Three French Mediterranean towns have banned the garment on beaches this summer, citing security concerns after a season marred by deadly extremist attacks. Critics say the bans are discriminatory and could inflame religious and social tensions.
Many also see the bans as sexist, decrees from male mayors telling women what they can and can’t wear.
However much of the French political class, from the left to the far right, is opining the opposite — that burkinis oppress women, and therefore have no place in a country whose has no problem with any women who want to dress in skimpy bikinis that leave very little to the imagination.
Prime Minister Manuel Valls who has repeatedly and openly expressed his anger towards Muslims, said in an interview published Wednesday in the La Provence newspaper that the swimwear represents a “provocation” and an “archaic vision” that women are “immodest, impure and that they should therefore be totally covered. That is not compatible with the values of France.”
“In the face of provocation, the nation must defend itself,” Valls said.
The government’s women’s affairs minister, Laurence Rossignol, claims that the burkini is a hideous monstrosity of a bathing suit that no woman in her right mind would want to wear.
“The burkini is . . . a particular vision particular of the place of the woman. It cannot be considered only as a question of fashion or individual liberty,” Rossignol said on Europe-1 radio.
However, Valls said he’s not in favor of a national law against burkinis.
“I support those who have taken measures. They are motivated by the will to encourage social unity,” he told La Provence, adding, “I don’t think we should legislate the issue. General rules on clothing restrictions cannot be a solution.”
French laws banning face-covering veils in public and headscarves in schools — based on the widely held view that they violate French secularism and oppress women — have alienated many among France’s 5 million Muslims. Violent extremists have also cited the bans as one of their justifications for targeting France.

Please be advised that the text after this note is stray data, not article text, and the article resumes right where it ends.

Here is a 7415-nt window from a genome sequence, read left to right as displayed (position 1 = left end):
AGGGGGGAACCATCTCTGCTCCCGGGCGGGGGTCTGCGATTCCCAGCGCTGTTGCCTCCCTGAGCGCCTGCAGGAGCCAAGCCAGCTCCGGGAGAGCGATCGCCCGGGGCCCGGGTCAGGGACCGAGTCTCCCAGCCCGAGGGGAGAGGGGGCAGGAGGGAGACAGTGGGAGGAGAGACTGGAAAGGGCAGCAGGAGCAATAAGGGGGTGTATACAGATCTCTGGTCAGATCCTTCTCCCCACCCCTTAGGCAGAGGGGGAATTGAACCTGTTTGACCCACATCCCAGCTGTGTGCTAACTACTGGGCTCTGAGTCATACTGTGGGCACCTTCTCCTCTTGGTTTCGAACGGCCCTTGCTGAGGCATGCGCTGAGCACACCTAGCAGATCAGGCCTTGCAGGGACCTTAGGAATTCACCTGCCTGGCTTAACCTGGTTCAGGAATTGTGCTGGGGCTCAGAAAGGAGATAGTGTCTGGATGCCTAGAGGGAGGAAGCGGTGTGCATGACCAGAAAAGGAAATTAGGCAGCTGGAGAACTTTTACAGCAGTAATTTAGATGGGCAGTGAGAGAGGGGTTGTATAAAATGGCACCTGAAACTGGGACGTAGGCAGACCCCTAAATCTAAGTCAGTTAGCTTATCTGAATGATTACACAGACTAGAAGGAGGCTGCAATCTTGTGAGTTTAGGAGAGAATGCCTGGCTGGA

Valls called for calm in Corsica, where a clash broke out over the weekend between local residents and bathers of North African origin. Some reports said it started because a young man took a photo of a woman in a burkini, though the exact circumstances of the incident remain unclear.
Rim-Sarah Alouane, a researcher at the University of Toulouse who has written on Muslim and women’s issues, vigorously disagrees.
“Women’s rights imply the right for a woman to cover up,” Alouane, an asinine Muslim born and raised in France, said.
The burkini “was created by Western Muslim women who wanted to conciliate their faith and desire to dress modestly with recreational activities. What is more French than sitting on a beach in the sand?” she asked. “Here we are telling Muslims that no matter what you do even we don’t want you here.”
Personally, the idea of the government telling me what I can wear at the beach angers me to no end. If want to lay out on the beach, covered from head to toe, that should be my prerogative.
Additionally, for those times I am feeling like a patch over my nipples, vagina and anus are adequate, the government, regardless of what country you live in, should not be able to tell anyone how they should dress.
I love bacon. I would eat bacon every morning with my breakfast, if it did not disagree with my hips and posterior.
I don’t look down on anyone who does not eat pork because they believe it is a sin against God. Additionally, I don’t try to impose my belief that God has no problem with my eating pork, to those who disagree.
Muslim people need to understand that we all live in this world. I don’t criticize their religious beliefs and therefore they have no right to criticize mine.
If a woman wants to wear a burkini at the beach, I laud her for her faith in what she believes God commands of her. No government should interfere with her beliefs about what she eats and wears.
In similar fashion, all Muslims should give those who oppose their beliefs the similar respect of those who don’t try to impose their beliefs upon them.
Shame on you France. This is Brenda Corpian, who does not mind showing some bare ass occasionally, reporting.